Rules for Dresses at Weddings (not Rules for Wedding Dresses)

by Erin on May 30, 2005

I was lucky enough to attend a lovely, lovely wedding yesterday. The bride and groom were glowing with happiness; their families and friends were there to support them and share their joy; and the bride chose (and wore with élan) a perfectly suitable and elegantly simple gown.

I was also pleased to see how many people were following the rules for dresses at weddings (that is, rules for the dresses that are not the Wedding Dress–the Wedding Dress has its own rules that are beyond the scope of this blog). However, seeing so many people dressed beautifully and appropriately reminded me of the many weddings I've attended where many were not, so here is a refresher for those who need it.

One: do not wear black. I can hear somebody whining that she only has one nice dress, and it NEEDS to be black because she has to wear it on New Year's Eve, and besides, black is slimming. I am not listening to you. You do not wear black to weddings. You do not wear black to weddings because wearing black at weddings means you disapprove of the marriage. You do not wear black to weddings because someday, god forbid, you might actually WANT to wear black to a wedding in order to show your disapproval and your deep grief over somebody's ill-advised nuptials, and no one will know that this is what you intended because there will be a roomful of women in LBDs dancing barefoot to "We Are Family" and your grand gesture will be for naught. MARK MY WORDS. (Besides, black is BOR-ing. And not as slimming as you might think.) Black and white prints are allowable if they would be unsuitable for a funeral.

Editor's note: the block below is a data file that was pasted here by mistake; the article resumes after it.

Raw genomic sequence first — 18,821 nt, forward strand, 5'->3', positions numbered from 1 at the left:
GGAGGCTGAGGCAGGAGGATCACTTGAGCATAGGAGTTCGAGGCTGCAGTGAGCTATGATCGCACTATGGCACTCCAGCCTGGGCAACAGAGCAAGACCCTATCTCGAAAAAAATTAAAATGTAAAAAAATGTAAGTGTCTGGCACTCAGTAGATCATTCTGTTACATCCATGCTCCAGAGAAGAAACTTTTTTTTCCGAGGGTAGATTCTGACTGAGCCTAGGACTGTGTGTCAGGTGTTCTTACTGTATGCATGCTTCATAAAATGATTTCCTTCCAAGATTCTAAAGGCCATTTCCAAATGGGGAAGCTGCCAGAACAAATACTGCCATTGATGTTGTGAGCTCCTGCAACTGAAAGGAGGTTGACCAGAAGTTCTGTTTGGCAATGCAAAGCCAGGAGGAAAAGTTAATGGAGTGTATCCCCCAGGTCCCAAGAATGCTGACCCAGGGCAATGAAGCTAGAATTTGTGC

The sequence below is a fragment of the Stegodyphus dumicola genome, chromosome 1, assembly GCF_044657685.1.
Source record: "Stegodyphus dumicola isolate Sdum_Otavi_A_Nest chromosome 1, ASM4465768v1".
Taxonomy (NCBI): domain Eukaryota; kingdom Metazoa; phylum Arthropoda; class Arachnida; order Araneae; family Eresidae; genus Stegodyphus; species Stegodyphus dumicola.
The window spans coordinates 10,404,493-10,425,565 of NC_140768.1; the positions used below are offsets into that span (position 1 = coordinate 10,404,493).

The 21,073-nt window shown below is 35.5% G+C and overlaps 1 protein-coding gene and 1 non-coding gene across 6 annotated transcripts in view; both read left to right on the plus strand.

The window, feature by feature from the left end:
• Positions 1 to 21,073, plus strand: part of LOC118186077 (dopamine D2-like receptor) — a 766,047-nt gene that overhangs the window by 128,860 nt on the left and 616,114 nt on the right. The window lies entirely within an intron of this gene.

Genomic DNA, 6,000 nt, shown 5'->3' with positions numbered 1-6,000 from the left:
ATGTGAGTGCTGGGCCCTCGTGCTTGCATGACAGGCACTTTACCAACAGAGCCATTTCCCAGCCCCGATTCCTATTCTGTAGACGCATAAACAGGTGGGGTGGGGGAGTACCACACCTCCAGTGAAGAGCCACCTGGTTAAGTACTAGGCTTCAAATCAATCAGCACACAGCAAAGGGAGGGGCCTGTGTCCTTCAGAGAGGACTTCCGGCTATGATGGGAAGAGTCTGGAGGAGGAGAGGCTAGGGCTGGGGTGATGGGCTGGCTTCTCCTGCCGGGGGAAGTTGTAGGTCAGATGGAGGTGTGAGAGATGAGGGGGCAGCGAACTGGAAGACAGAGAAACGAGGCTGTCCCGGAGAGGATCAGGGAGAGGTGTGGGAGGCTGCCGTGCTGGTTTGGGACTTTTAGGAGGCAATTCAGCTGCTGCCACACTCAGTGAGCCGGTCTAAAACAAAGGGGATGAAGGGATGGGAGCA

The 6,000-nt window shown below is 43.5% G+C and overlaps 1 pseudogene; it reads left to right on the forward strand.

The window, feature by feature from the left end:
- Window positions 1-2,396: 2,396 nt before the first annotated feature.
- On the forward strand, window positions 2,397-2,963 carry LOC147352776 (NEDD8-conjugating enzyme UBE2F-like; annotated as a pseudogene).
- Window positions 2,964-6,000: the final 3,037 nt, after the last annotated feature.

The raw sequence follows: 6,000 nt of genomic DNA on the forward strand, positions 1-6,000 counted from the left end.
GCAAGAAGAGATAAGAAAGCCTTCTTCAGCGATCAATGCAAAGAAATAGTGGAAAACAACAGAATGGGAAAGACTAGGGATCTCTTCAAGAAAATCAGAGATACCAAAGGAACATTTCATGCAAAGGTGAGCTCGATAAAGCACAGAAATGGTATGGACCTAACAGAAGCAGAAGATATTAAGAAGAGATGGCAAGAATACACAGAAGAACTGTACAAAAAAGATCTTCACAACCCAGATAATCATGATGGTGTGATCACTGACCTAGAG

Two: do not wear red. Wearing red is an attention-grabber, and it is rude to try to take attention from the bride. (A corollary of the "do not wear red" rule is "do not wear dresses cut down to (or slit up to) THERE".) This rule goes double for the groom's ex-girlfriends. This rule goes triple for the groom's ex-girlfriends who are there as the "and Guest" of somebody else.

Three: do I even have to tell you not to wear white? And yes, ivory, candlelight, pale shell pink, and pearl grey all count as white. Better safe than sorry. If you have to ask why you can't wear white, you are no longer allowed to attend any weddings at all. If you are the mother of the groom and you wear white or a whitish shade, you will not be allowed to ask "why? why?" when the newlyweds move someplace you need a visa to visit.

Four: if you are wearing a dress with spaghetti straps or no straps at all, or one that is far enough off the shoulder to need special undergarments, AND the ceremony is in a place of worship, please bring a shawl, a wrap, or something to cover up with. Yes, I know that God doesn't care, but churches are usually cold (it's all the stone) and goosebumps are unbecoming.

The general idea is that a wedding is NOT simply a fancy party to which you wear your fancy-party clothes; a wedding is a wedding, and it has its own rules. (However — if you are a bridesmaid, and the bride asks you to break any of these rules, you suck it up and say "yes, whatever you like, it's your day." Without eye-rolling where she can see you.)

Now I can hear that same somebody asking, "Well, what CAN I wear?" Weddings, especially summer afternoon weddings, are the place to wear dresses. A simple sheath in a bright color or print is nearly always flattering, appropriate, and pretty. An A-line or full-skirted dress will be a pleasure to wear while dancing. (I myself use nearly every wedding as an excuse to sew a new dress–if they care enough to invite me, I should make my best effort, shouldn't I?) Summer weddings are one of the last places where a frivolously pretty dress is recommended, if not required — why ruin it by crowding out the dresses with sparkly cocktail gowns and business suits? They have their own turf.

{ 184 comments… read them below or add one }

Leave a Comment

Previous post:

Next post: